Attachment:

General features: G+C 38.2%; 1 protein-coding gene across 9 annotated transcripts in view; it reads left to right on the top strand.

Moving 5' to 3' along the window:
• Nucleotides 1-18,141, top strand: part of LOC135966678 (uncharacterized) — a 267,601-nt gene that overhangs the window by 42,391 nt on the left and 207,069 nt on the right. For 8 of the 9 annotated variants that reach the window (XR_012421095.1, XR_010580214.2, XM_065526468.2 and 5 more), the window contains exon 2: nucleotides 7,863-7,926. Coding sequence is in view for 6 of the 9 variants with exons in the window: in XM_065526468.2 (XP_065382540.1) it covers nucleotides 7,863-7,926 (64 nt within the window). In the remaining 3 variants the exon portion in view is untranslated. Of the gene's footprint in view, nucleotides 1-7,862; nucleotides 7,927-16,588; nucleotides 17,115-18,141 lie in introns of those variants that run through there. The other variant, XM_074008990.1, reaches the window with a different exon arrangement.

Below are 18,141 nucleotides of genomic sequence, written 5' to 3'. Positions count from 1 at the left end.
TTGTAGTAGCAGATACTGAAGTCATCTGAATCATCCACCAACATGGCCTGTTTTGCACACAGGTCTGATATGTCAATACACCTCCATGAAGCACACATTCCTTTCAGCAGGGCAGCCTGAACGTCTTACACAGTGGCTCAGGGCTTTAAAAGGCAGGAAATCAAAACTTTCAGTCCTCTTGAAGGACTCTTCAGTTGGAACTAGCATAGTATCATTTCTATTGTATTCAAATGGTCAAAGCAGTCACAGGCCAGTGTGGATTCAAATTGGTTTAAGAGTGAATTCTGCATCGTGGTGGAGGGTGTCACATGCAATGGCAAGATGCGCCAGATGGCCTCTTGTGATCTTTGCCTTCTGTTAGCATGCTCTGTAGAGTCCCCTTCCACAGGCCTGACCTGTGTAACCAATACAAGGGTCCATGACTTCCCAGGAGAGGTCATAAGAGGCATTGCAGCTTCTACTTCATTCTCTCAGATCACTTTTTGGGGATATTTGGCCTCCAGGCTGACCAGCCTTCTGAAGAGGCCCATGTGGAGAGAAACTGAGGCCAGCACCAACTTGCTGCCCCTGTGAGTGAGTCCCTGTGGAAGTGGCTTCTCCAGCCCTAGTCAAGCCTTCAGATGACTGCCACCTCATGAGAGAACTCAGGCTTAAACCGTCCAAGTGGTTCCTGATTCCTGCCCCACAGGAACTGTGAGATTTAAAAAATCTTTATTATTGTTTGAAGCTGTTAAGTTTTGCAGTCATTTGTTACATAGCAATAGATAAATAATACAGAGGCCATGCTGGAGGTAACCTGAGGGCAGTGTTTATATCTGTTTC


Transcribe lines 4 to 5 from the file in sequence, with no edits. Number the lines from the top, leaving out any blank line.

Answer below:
Below are 18,141 nucleotides of genomic sequence, written 5' to 3'. Positions count from 1 at the left end.
TTGTAGTAGCAGATACTGAAGTCATCTGAATCATCCACCAACATGGCCTGTTTTGCACACAGGTCTGATATGTCAATACACCTCCATGAAGCACACATTCCTTTCAGCAGGGCAGCCTGAACGTCTTACACAGTGGCTCAGGGCTTTAAAAGGCAGGAAATCAAAACTTTCAGTCCTCTTGAAGGACTCTTCAGTTGGAACTAGCATAGTATCATTTCTATTGTATTCAAATGGTCAAAGCAGTCACAGGCCAGTGTGGATTCAAATTGGTTTAAGAGTGAATTCTGCATCGTGGTGGAGGGTGTCACATGCAATGGCAAGATGCGCCAGATGGCCTCTTGTGATCTTTGCCTTCTGTTAGCATGCTCTGTAGAGTCCCCTTCCACAGGCCTGACCTGTGTAACCAATACAAGGGTCCATGACTTCCCAGGAGAGGTCATAAGAGGCATTGCAGCTTCTACTTCATTCTCTCAGATCACTTTTTGGGGATATTTGGCCTCCAGGCTGACCAGCCTTCTGAAGAGGCCCATGTGGAGAGAAACTGAGGCCAGCACCAACTTGCTGCCCCTGTGAGTGAGTCCCTGTGGAAGTGGCTTCTCCAGCCCTAGTCAAGCCTTCAGATGACTGCCACCTCATGAGAGAACTCAGGCTTAAACCGTCCAAGTGGTTCCTGATTCCTGCCCCACAGGAACTGTGAGATTTAAAAAATCTTTATTATTGTTTGAAGCTGTTAAGTTTTGCAGTCATTTGTTACATAGCAATAGATAAATAATACAGAGGCCATGCTGGAGGTAACCTGAGGGCAGTGTTTATATCTGTTTC